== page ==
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Cranapple is a trademark for a blend of cranberry juice and apple juice marketed by the Ocean Spray cooperative. The juice blend is marketed as combining the tartness of the cranberry with the sweet taste of the apple in a beverage that is fat and cholesterol free, low in sodium and is a source of Vitamin C. Until 1963, when the product was first developed, cranberries were sold in the form of cranberry juice and cranberry sauce primarily around Thanksgiving and Christmas time. The Cranapple blend helped turn the cranberry into a year-round product. Cranapple started a trend and was followed by other juice blends.
Marketing executive Edward Gelsthorpe was hired by the company in 1963, having worked in the marketing and product development areas at Bristol-Myers, where he acquired the rights to a device that would apply deodorant using technology similar to a ballpoint pen, leading to the development of Ban roll-on deodorant. Gelsthorpe's focus was to expand the company's product base, recognizing that there was no way to convince people to "eat cranberry sauce every time you have chicken", no matter how much money was spent on advertising. The company was struggling with a seasonal product and had been hit by consumer fears after a 1959 government warning that chemicals sprayed on the cranberries could cause cancer. Working together with food editor Sylvia Schur of Creative Food Services, he oversaw the development of the Cran-Apple blend that would balance the tart and sweet tastes of the respective juices.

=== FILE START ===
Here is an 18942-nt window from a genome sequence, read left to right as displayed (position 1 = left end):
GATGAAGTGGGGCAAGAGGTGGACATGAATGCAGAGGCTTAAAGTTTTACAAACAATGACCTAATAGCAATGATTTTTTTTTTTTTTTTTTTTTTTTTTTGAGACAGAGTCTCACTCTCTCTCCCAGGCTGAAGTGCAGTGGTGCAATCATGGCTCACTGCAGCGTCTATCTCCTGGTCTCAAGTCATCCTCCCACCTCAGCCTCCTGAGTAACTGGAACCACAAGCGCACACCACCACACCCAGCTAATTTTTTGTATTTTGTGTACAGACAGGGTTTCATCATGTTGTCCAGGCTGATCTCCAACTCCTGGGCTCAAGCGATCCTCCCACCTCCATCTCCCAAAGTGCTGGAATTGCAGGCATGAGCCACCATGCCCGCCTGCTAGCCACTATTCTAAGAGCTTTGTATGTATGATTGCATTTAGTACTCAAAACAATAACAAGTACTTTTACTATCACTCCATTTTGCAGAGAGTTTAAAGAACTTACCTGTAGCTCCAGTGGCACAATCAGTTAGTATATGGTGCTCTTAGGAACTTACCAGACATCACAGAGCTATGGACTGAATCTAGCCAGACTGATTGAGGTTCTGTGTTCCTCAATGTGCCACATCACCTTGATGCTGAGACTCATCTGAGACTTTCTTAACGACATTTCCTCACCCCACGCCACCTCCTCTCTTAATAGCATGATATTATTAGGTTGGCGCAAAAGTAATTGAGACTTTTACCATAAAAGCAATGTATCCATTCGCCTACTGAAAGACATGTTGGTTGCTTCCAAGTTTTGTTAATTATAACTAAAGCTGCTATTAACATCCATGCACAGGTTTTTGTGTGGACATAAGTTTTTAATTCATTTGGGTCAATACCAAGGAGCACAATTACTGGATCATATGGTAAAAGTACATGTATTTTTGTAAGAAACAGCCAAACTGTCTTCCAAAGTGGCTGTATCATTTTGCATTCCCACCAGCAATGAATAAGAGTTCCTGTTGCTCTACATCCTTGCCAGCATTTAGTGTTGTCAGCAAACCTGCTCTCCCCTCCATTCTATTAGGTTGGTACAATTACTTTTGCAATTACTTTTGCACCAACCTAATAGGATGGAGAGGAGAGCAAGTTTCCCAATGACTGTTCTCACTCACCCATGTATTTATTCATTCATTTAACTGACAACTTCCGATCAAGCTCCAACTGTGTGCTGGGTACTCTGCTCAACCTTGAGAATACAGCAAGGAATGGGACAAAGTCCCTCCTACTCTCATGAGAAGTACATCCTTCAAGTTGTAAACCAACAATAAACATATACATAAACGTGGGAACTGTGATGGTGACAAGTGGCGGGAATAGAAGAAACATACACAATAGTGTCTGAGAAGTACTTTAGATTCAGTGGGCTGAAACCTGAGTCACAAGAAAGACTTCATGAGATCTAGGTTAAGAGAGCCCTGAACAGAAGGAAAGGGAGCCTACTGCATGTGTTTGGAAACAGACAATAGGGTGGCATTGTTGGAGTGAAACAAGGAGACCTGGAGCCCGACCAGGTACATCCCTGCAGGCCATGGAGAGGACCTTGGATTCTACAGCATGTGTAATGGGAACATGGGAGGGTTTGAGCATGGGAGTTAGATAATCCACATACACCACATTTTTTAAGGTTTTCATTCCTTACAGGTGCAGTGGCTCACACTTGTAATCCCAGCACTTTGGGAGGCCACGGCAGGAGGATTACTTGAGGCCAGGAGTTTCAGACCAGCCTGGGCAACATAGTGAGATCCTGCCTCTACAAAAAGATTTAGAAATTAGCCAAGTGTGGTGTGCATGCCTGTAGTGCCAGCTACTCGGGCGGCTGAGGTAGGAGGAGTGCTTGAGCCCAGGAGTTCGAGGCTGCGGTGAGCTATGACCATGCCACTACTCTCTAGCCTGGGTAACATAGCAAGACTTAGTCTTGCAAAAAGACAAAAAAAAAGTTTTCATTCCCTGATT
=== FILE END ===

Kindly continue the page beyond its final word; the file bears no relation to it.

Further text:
The product was highly successful, and gave Ocean Spray a product that could be sold year round. Throughout his career, Gelsthorpe would carry the nickname "Cranapple Ed".